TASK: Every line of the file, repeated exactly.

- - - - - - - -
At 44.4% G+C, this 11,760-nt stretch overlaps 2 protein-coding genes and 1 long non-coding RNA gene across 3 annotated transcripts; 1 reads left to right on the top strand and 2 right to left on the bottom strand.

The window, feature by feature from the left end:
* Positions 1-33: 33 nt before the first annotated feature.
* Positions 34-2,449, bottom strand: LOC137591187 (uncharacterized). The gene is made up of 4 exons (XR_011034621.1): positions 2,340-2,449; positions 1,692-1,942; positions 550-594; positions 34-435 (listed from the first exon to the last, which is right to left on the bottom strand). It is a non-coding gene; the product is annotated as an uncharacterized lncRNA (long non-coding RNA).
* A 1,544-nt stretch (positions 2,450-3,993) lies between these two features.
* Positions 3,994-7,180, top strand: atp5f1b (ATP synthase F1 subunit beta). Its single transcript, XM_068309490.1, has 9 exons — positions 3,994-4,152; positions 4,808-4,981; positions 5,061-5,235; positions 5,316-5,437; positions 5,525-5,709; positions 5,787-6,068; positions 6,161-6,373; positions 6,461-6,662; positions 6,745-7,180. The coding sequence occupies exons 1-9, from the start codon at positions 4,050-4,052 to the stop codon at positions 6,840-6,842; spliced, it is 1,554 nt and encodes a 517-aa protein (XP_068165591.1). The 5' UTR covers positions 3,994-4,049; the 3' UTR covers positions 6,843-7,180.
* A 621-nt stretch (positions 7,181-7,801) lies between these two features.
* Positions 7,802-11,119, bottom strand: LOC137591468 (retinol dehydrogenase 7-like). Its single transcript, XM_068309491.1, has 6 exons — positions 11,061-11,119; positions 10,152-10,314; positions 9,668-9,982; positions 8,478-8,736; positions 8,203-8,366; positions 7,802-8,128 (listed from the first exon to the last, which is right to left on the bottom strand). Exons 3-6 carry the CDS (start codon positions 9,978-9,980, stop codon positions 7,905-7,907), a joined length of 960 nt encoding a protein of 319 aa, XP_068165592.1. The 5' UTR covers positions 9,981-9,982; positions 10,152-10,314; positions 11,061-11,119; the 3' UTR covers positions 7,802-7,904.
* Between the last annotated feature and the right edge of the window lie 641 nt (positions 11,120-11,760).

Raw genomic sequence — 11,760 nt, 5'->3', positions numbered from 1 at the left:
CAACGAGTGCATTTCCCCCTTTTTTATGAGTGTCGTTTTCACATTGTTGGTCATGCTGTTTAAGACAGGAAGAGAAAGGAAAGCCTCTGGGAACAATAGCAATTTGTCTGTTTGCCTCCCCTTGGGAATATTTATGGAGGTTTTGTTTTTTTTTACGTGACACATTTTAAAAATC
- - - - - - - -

At 44.4% G+C, this 11,760-nt stretch overlaps 2 protein-coding genes and 1 long non-coding RNA gene across 3 annotated transcripts; 1 reads left to right on the top strand and 2 right to left on the bottom strand.

The window, feature by feature from the left end:
* Positions 1-33: 33 nt before the first annotated feature.
* Positions 34-2,449, bottom strand: LOC137591187 (uncharacterized). The gene is made up of 4 exons (XR_011034621.1): positions 2,340-2,449; positions 1,692-1,942; positions 550-594; positions 34-435 (listed from the first exon to the last, which is right to left on the bottom strand). It is a non-coding gene; the product is annotated as an uncharacterized lncRNA (long non-coding RNA).
* A 1,544-nt stretch (positions 2,450-3,993) lies between these two features.
* Positions 3,994-7,180, top strand: atp5f1b (ATP synthase F1 subunit beta). Its single transcript, XM_068309490.1, has 9 exons — positions 3,994-4,152; positions 4,808-4,981; positions 5,061-5,235; positions 5,316-5,437; positions 5,525-5,709; positions 5,787-6,068; positions 6,161-6,373; positions 6,461-6,662; positions 6,745-7,180. The coding sequence occupies exons 1-9, from the start codon at positions 4,050-4,052 to the stop codon at positions 6,840-6,842; spliced, it is 1,554 nt and encodes a 517-aa protein (XP_068165591.1). The 5' UTR covers positions 3,994-4,049; the 3' UTR covers positions 6,843-7,180.
* A 621-nt stretch (positions 7,181-7,801) lies between these two features.
* Positions 7,802-11,119, bottom strand: LOC137591468 (retinol dehydrogenase 7-like). Its single transcript, XM_068309491.1, has 6 exons — positions 11,061-11,119; positions 10,152-10,314; positions 9,668-9,982; positions 8,478-8,736; positions 8,203-8,366; positions 7,802-8,128 (listed from the first exon to the last, which is right to left on the bottom strand). Exons 3-6 carry the CDS (start codon positions 9,978-9,980, stop codon positions 7,905-7,907), a joined length of 960 nt encoding a protein of 319 aa, XP_068165592.1. The 5' UTR covers positions 9,981-9,982; positions 10,152-10,314; positions 11,061-11,119; the 3' UTR covers positions 7,802-7,904.
* Between the last annotated feature and the right edge of the window lie 641 nt (positions 11,120-11,760).

Raw genomic sequence — 11,760 nt, 5'->3', positions numbered from 1 at the left:
CAACGAGTGCATTTCCCCCTTTTTTATGAGTGTCGTTTTCACATTGTTGGTCATGCTGTTTAAGACAGGAAGAGAAAGGAAAGCCTCTGGGAACAATAGCAATTTGTCTGTTTGCCTCCCCTTGGGAATATTTATGGAGGTTTTGTTTTTTTTTACGTGACACATTTTAAAAATC